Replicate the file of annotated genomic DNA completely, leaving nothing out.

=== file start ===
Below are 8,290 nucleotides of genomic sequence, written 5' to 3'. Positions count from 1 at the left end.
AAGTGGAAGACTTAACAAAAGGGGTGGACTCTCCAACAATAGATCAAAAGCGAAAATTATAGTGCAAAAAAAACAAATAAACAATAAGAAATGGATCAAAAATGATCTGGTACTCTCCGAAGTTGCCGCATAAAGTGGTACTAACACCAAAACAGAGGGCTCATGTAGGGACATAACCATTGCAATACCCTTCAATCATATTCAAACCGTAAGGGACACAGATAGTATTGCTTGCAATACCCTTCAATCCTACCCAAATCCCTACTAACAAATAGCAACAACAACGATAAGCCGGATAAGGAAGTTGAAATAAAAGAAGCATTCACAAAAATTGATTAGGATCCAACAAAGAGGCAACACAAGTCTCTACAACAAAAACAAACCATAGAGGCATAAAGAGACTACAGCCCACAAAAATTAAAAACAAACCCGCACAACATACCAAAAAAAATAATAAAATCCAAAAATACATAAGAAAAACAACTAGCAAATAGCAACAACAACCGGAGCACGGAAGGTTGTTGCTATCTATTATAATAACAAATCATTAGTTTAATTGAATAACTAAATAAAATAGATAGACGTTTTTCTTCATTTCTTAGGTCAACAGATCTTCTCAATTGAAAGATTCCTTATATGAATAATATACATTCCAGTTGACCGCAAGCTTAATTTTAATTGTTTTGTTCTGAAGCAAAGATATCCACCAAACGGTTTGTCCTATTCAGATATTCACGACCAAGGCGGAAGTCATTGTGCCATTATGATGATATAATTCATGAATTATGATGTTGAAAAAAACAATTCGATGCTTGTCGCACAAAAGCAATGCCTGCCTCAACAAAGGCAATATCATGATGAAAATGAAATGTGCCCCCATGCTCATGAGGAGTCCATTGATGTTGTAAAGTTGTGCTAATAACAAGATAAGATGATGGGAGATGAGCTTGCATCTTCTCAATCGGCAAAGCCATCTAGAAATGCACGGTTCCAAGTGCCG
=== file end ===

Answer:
Below are 8,290 nucleotides of genomic sequence, written 5' to 3'. Positions count from 1 at the left end.
AAGTGGAAGACTTAACAAAAGGGGTGGACTCTCCAACAATAGATCAAAAGCGAAAATTATAGTGCAAAAAAAACAAATAAACAATAAGAAATGGATCAAAAATGATCTGGTACTCTCCGAAGTTGCCGCATAAAGTGGTACTAACACCAAAACAGAGGGCTCATGTAGGGACATAACCATTGCAATACCCTTCAATCATATTCAAACCGTAAGGGACACAGATAGTATTGCTTGCAATACCCTTCAATCCTACCCAAATCCCTACTAACAAATAGCAACAACAACGATAAGCCGGATAAGGAAGTTGAAATAAAAGAAGCATTCACAAAAATTGATTAGGATCCAACAAAGAGGCAACACAAGTCTCTACAACAAAAACAAACCATAGAGGCATAAAGAGACTACAGCCCACAAAAATTAAAAACAAACCCGCACAACATACCAAAAAAAATAATAAAATCCAAAAATACATAAGAAAAACAACTAGCAAATAGCAACAACAACCGGAGCACGGAAGGTTGTTGCTATCTATTATAATAACAAATCATTAGTTTAATTGAATAACTAAATAAAATAGATAGACGTTTTTCTTCATTTCTTAGGTCAACAGATCTTCTCAATTGAAAGATTCCTTATATGAATAATATACATTCCAGTTGACCGCAAGCTTAATTTTAATTGTTTTGTTCTGAAGCAAAGATATCCACCAAACGGTTTGTCCTATTCAGATATTCACGACCAAGGCGGAAGTCATTGTGCCATTATGATGATATAATTCATGAATTATGATGTTGAAAAAAACAATTCGATGCTTGTCGCACAAAAGCAATGCCTGCCTCAACAAAGGCAATATCATGATGAAAATGAAATGTGCCCCCATGCTCATGAGGAGTCCATTGATGTTGTAAAGTTGTGCTAATAACAAGATAAGATGATGGGAGATGAGCTTGCATCTTCTCAATCGGCAAAGCCATCTAGAAATGCACGGTTCCAAGTGCCG